One of our attackers was taking photos of the incident as he laughed. I ran towards him to… I don’t know what my logic was at the time. Probably to ask him to stop? I was tackled from behind and fell face down to the curb. They held me down and someone punched me in the face. For the record, it was a girl. A girl punched me in the face. There were two girls and maybe eight or so boys in all.
Our attackers stole our camcorder, which would later play a vital role in our court case against them. Someone called the police. Our attackers ran away. The police were reluctant to take our statements, but eventually they did. I survived the fight with a couple of bruises and a scrape down the underside of my neck all the way to my chin where I had come in forced contact with the curb.
To the police, this was a bar fight, and, in fact, it might have been but for the fact that also, it was a hate crime: a criminal offense against a person or property motivated in whole or in part by an offender’s bias against a race, religion, disability, ethnic origin or sexual orientation.
What we now believe transpired was that this: our friend who was local in town noticed that the bar was serving a group of patrons who were largely underage and reported it to a manager, who then asked all of us to leave. The underaged patrons were angry at having been asked to leave, which they wanted to make well known to us.
Language is powerful. That night is the only time in my life I believe I have ever heard the sounds of uncorrupted hatred, which is powerful and frightening and feels totally out of place in rational society. The people who attacked me hated me, and the meanest words they could to let me know also happened to be ones that attacked my sexual orientation, because that is how we have been taught to use those words. They are words that convey hate.
Our attackers knew we were gay because the person we were with from town was openly gay, and my friend and I presented them with a phenotype that met their expectation for how a gay person should look: short hair, cargo shorts. Plus we were affectionate and held hands.
The confluence of hatred and language that is anti-gay or anti any group or minority is malignant, and will grow indefinitely like a tumor if left unchecked. The trial that followed the hate crime was unimaginably difficult. In the end, it was more unbearable at times than the hate crime itself. The defense attorney quoted my MySpace blog from when I was in college, and accused me of undue bias against his client who was a man, when I so clearly hated men. (The quote he cited was actually a lyric from a Peaches song, incidentally. I laughed out loud when he said the F-word in court.) I cried on the witness stand.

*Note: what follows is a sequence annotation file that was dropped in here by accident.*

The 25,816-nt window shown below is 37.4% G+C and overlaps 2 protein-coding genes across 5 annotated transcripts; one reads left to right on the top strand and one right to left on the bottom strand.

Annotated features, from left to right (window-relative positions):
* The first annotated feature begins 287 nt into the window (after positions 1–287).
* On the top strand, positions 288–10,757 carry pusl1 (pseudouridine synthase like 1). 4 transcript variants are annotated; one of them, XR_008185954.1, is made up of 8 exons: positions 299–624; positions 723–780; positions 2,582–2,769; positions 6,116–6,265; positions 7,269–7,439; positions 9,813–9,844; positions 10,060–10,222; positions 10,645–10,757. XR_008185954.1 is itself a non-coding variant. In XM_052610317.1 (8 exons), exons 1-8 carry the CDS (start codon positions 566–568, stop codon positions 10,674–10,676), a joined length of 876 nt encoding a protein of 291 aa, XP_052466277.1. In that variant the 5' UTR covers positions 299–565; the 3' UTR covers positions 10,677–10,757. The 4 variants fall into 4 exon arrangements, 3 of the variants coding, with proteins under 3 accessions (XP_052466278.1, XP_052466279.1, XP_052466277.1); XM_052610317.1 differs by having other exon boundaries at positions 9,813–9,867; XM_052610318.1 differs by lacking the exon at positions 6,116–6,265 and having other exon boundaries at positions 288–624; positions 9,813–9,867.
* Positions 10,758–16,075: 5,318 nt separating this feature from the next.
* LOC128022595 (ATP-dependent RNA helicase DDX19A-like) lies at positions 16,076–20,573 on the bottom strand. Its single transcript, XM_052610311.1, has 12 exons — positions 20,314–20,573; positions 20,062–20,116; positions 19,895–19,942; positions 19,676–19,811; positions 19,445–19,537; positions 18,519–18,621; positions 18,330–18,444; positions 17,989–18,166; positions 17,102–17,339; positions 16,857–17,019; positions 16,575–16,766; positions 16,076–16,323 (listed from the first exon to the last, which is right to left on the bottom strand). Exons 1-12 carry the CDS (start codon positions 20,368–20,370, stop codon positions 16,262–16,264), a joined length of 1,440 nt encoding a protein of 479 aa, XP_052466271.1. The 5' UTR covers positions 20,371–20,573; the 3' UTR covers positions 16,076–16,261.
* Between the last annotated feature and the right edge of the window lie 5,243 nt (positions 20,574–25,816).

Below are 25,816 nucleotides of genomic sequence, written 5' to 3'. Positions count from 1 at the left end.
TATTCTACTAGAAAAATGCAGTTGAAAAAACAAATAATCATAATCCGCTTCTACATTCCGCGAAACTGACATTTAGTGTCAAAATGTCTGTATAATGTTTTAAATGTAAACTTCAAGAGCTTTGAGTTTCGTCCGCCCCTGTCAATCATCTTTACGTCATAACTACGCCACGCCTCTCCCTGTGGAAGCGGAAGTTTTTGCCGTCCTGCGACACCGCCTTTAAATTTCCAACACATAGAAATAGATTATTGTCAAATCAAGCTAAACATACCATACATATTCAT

Most of the the 10 assailants pled out and received reduced charges and probation. Two of them went to trial: the guy who stole our camera -- who spent some time in jail and then made some sort of a deal. The guy who tooked photos of us and laughed at us eventually got off because they found that we were unable to prove beyond a reasonable doubt that he caused direct physical harm.
I correct people when they call something or someone “gay” and mean it as an insult rather than a description of their sexuality. You’re gay when you have sex with someone of your same gender, not when you wear ugly shorts to school. Those kids outside the bar that night were angry at me. They were angry at life, they were angry at not getting to have as many vodka orange juices as they would have liked. The way they chose to express that anger was by singularly attacking my sexuality with an onslaught of anti-gay words that were waiting for them at the ready, like sharpened arrows waiting in a quiver.
I will say, on a positive note, that even though I’m not sure I believe in marriage as an institution, at least I no longer have to call my girlfriend my “partner,” which has always felt like a clumsy and humorless word to me. Whether I end up having a legal ceremony or not, it’s nice to know that the word “wife” is available to me now. Sticks and stones may break our bones, but words will destroy us if we let them.